Power supply differences between Apalis design guide and Evaluation/Ixora schematics


I’m reviewing the Apalis Carrier Board Design Guide as well as the Evaluation Board and Ixora Carrier Board schematics as reference for my custom carrier board design. I’ve noticed a few minor differences between the Design Guide power supply schematics and those of the Evaluation/Ixora boards, and I just want to clarify them.

The below is from the Design Guide (Figure 63, Page 70):

This image is from the Ixora schematics (Sheet 4):

The Design Guide shows to connect TPS51120 EN (pin 12) to VREG5 (pin 21), whereas the Ixora (and Evaluation Board) schematics show EN (pin 12) connecting to PMIC_EN. Is the cause of this difference due to the fact that the Evaluation and Ixora boards have various power jumpers, etc., where the Design Guide does not? I’ve not compared the schematics in detail, so there may be other slight variations, hopefully due to the same reason.

Dear @jars121,

thank you very much for the interest in our product and for using the Toradex Developer Community.

The difference you noticed is due to the fact that the design guide is showing a generic approach in which the carrier board power-up sequence starts as soon as the 12V_FILT_UNREG voltage is provided, while on the Ixora and Apalis Evaluation board there is a push button controller IC which is responsible for enabling the DC/DC through the PMIC_EN signal.

The same voltage compatible signal has been then used to enable the 3.3V part of the DC/DC.

I really hope this helps to clarify your doubts, please don’t hesitate to use again the community the community.

Thanks @diego.tx, your clarification is much appreciated as always. That makes perfect sense to me. I’ve followed the Design Guide accordingly, as I want my board to power up as soon as the input voltage is provided.

Dear @jars121,
it is a pleasure to help!

@diego.tx A quick follow up question if you don’t mind. If my carrier board is hard wired to a power source (i.e. 12V_FILT_UNREG is always enabled), and I have an active high signal to turn on the device (i.e. essentially providing the PMIC_EN signal), can I use this signal as PMIC_EN directly, rather than having to use the LTC2954 IC? If so, I could implement a small RC circuit on each of the required EN pins, so that when the PMIC_EN goes low, the board remains powered for a couple of seconds to allow the Toradex module to shut down (I’d route the PMIC_EN signal to a GPIO on the Apalis module and register an interrupt for this purpose). Does that all make sense, or would the LTC2954 with inverter (convert my active high signal to the active low signal expected by a pushbutton controller IC) be the better option?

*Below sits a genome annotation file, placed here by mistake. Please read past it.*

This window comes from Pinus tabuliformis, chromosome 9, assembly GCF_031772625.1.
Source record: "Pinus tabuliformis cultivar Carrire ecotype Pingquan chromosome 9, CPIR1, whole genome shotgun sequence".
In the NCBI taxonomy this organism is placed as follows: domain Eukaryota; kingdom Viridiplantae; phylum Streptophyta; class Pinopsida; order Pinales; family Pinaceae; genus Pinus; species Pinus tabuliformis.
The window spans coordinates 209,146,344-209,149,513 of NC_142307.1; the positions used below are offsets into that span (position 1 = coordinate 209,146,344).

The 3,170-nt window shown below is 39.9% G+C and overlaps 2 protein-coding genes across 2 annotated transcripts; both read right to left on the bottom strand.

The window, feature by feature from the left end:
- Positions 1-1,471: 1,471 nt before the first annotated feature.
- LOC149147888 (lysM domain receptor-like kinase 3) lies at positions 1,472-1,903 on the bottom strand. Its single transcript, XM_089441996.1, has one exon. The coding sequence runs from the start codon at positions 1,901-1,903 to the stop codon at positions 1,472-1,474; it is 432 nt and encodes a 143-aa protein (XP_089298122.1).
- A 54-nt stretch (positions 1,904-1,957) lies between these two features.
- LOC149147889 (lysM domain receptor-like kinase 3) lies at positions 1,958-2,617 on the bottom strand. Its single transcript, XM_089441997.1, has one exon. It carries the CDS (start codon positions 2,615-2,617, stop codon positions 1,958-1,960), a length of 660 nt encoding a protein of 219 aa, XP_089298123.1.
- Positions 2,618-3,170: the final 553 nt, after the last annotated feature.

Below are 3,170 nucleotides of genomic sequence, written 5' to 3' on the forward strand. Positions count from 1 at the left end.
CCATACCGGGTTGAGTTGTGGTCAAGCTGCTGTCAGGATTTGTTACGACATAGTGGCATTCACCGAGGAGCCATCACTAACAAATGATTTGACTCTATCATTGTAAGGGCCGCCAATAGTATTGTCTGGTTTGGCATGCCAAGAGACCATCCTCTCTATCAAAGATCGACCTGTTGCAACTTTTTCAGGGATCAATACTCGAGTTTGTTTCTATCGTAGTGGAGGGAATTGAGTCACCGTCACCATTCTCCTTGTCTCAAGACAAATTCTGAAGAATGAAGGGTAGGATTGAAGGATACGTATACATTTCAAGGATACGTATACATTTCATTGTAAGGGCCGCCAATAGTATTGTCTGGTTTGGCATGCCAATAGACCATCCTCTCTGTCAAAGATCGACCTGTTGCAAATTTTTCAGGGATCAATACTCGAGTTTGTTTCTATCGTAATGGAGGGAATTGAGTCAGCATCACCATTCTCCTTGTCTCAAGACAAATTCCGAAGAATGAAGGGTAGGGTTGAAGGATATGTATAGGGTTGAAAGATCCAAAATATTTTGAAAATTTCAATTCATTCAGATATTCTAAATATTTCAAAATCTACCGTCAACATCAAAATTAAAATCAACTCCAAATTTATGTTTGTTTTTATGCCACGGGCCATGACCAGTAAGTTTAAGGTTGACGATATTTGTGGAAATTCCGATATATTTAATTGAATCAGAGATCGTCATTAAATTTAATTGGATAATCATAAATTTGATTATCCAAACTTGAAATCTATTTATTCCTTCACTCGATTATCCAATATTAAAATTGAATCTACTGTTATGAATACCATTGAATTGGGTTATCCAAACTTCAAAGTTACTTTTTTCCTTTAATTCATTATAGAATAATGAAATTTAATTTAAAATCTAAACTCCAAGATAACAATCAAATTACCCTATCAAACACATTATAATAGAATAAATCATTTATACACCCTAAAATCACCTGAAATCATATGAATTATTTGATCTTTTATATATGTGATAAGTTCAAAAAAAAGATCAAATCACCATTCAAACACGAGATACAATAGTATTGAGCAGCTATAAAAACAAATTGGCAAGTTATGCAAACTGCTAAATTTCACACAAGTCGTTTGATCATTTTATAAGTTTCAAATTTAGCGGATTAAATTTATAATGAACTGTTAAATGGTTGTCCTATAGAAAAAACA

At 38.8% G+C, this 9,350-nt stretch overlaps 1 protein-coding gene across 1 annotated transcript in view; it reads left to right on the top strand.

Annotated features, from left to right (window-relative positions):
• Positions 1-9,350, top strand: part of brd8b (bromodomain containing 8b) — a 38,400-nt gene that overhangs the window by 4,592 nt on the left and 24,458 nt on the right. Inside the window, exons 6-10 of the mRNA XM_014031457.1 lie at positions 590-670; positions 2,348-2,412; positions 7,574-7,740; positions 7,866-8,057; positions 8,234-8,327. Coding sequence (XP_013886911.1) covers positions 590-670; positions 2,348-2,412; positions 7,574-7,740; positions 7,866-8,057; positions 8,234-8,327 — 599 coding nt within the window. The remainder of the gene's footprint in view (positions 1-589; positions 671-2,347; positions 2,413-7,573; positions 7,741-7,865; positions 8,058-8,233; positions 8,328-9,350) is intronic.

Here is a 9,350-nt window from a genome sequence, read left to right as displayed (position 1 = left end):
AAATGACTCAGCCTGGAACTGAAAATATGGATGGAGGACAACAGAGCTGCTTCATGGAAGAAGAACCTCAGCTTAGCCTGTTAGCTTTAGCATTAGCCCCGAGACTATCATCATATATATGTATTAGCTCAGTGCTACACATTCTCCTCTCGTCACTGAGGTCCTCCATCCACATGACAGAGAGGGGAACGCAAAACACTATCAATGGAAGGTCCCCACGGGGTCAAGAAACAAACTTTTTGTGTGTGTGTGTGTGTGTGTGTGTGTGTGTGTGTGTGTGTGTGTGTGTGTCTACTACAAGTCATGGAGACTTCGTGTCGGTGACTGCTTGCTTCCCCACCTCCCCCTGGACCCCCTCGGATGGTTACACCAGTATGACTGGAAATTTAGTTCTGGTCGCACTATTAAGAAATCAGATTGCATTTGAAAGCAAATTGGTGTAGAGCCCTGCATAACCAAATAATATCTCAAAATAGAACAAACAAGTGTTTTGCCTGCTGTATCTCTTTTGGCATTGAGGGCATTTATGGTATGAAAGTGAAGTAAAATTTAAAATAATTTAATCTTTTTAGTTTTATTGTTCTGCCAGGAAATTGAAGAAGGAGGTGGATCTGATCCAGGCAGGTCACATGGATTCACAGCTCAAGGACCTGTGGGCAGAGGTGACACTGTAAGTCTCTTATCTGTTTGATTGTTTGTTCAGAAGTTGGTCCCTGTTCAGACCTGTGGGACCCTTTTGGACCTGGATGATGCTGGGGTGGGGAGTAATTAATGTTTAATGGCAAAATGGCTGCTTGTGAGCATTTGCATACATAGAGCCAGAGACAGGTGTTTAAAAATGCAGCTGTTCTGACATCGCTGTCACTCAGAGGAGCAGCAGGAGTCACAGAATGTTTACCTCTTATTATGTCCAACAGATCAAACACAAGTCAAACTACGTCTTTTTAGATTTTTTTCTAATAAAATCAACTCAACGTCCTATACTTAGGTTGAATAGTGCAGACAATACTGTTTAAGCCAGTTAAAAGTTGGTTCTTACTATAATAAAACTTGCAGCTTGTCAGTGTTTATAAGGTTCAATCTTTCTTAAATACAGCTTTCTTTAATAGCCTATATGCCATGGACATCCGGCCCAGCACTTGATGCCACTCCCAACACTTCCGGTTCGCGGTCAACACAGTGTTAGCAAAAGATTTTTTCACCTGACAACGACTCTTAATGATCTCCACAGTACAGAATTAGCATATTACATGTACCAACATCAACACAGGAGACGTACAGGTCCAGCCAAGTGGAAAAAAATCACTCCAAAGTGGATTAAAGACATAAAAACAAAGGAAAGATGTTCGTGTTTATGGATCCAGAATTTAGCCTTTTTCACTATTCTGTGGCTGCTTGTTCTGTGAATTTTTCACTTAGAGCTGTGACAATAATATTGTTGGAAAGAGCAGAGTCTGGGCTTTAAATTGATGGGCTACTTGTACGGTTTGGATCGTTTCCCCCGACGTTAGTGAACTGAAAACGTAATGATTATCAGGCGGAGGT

Dear @jars121,
So, if I rightly understood, you would like to generate externally a PMIC_EN (maybe with a power button?) and use this PMIC_EN signal to create two EN pins which must behave differently from the PMIC_EN signal.

Then, when PMIC_EN goes to 0V, the module gets an interrupt and initiate the shutdown while the two EN signals are kept high.

I am not sure if it overcomplicates the design and if anyway it is easier to use the features (KILL, INT, on and off timings) of the LTC2954. This really depends on the way you would like to control the signal PMIC_EN and on the desired turn on and turn off behavior of your product.

Anyway, please consider that you probably can use the DC/DC power good signals and the internal LDOs to enable different power supplies. That might be helpful and reduce the effort to create EN signals which are not the same as PMIC_EN you are planning to use for the interrupt.

Please evaluate carefully how long the module needs to remain powered after the interrupt has been triggered. The required time might be related to the SW status at that moment so it might vary a lot.

Thanks again @diego.tx. I’ve given it some further thought, and I think the LTC2954 approach is going to be the most robust. I can play with the value of the PDT capacitor as needed once I know roughly the maximum amount of time I need for the SW to shutdown, which would be tricky to do relying on external RC circuits alone.

Dear @jars121, this is probably the best approach and the most flexible one. You can then use the interrupt and the kill signals to implement a proper power off. Please have a look at this page, it might provide further help with this implementation: https://developer.toradex.com/knowledge-base/gpio-(linux)#GPIO_PowerOff I wish you a nice day.